• #16
    • January 27, 2020, at 11:20 AM PST
    • 8 likes
  17. BastiatJunior Member
    BastiatJunior

    Full Size Tabby (View Comment):

    BastiatJunior:

    Then there’s the scene where Victor Lazlo led the crowd in singing “La Marseillaise” in defiance of the Nazis. Imagine seeing it in 1942, not knowing whether we were winning or losing.

     

    I love that scene.

    Since I know the outcome of the war, I find it nearly impossible to imagine what the original audience would have thought. It is an interesting thought experiment that I had not previously considered. I am so used to thinking, “Of course the US wins.”

    Same here. Unfortunately, all of the people I knew that were adults at that time are gone now. I don’t have anyone to ask.

    • #17
    • January 27, 2020, at 11:22 AM PST
    • 3 likes
  18. BastiatJunior Member
    BastiatJunior

    Full Size Tabby (View Comment):
    I’ve always liked the possibly apocryphal story of the Japanese general who supposedly argued against trying to invade the United States mainland because such a large percentage of the US population had arms and knew how to use them. He would have been referring primarily to hunters in the western part of the country.

    Admiral Yamamoto didn’t want to attack the United States, mainly because of it’s huge industrial capacity. Since he was ordered to do it anyway, he figured the best thing to do would to deliver a fatal blow at the outset. He almost did.

    • #18
    • January 27, 2020, at 11:27 AM PST
    • 4 likes
  19. BastiatJunior Member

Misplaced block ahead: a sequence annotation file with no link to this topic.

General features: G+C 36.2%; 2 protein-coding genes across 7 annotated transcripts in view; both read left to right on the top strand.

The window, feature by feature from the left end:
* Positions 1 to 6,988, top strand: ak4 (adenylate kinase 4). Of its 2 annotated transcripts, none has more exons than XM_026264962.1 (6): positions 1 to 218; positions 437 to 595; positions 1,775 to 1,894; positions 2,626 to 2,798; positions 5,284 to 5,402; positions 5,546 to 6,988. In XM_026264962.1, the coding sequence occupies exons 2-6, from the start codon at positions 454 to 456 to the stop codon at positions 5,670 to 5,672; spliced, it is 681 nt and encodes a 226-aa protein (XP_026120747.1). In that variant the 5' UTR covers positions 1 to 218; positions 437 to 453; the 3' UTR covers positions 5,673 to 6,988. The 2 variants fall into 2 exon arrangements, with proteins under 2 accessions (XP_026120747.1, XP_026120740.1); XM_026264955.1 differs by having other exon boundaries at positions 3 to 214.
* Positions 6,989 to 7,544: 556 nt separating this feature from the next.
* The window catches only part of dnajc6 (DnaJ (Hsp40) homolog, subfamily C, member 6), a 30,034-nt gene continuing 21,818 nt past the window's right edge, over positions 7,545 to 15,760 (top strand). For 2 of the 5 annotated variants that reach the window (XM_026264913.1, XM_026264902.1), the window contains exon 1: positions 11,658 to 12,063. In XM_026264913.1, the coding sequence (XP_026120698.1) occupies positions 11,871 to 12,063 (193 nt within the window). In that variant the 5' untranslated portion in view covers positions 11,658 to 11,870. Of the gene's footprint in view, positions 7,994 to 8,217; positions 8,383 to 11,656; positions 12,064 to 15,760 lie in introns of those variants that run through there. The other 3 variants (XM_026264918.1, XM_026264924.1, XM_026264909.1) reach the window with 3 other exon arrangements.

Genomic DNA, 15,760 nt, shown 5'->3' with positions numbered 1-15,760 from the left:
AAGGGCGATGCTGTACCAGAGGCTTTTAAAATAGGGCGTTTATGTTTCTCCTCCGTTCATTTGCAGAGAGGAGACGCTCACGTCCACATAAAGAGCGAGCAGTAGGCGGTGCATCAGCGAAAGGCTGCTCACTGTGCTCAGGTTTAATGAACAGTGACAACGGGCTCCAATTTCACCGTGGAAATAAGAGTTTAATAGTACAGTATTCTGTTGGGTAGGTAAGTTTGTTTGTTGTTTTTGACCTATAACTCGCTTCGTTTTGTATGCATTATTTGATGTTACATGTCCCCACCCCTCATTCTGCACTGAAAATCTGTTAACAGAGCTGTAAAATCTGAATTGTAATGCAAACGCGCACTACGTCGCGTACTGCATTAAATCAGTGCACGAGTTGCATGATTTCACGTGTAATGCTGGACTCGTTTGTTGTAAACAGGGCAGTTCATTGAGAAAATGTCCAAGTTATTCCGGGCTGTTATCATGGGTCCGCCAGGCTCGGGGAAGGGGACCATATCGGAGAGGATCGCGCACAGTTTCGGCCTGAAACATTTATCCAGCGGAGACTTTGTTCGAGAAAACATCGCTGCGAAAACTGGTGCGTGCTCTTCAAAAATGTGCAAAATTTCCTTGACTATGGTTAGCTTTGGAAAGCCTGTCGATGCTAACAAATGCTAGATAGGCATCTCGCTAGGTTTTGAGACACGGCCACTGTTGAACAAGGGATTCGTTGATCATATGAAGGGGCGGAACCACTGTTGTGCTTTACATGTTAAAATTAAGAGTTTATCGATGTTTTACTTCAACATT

BastiatJunior

    Eustace C. Scrubb (View Comment):

    A woman who writes about screenwriting says modern audiences would appreciate Rick more if he shared his feelings more. This helps explain why so many modern screenplays are awful.

    Makes me want to cry.

    • #19
    • January 27, 2020, at 11:30 AM PST
    • 1 like
  20. Full Size Tabby Member

    Right Wing Teamster Lawyer (View Comment):

    How about the Doolittle Raid April 1942? Success or failure? If not military success a successful psychological victory demonstrating that miles of oceans will not protect Japan? A splendid film and a good line overshadowed by a movie full of great lines.

    I finally got a glimpse of the value of “psychological victories” in war when my son had me watch a movie made in the 1950s about American prisoners of war at a Japanese camp somewhere in the western Pacific. Much of the movie presented the privations of the American soldier prisoners and the arrogance of the Japanese captors. But then both the Americans and the Japanese start hearing rumors that an American force is coming to liberate the camp. Then when the movie shows a single U.S. bomber aircraft making a deliberately low and slow pass over the camp, everybody (the American prisoners, the Japanese captors, and the movie audience) immediately knows the American forces are on their way.

    My son had me watch that movie as he was joining the Air Force (via ROTC at college) to illustrate that part of the role of the Air Force is to demonstrate on occasion that no matter who you are and where you are, the United States can reach out and “touch” you.

    • #20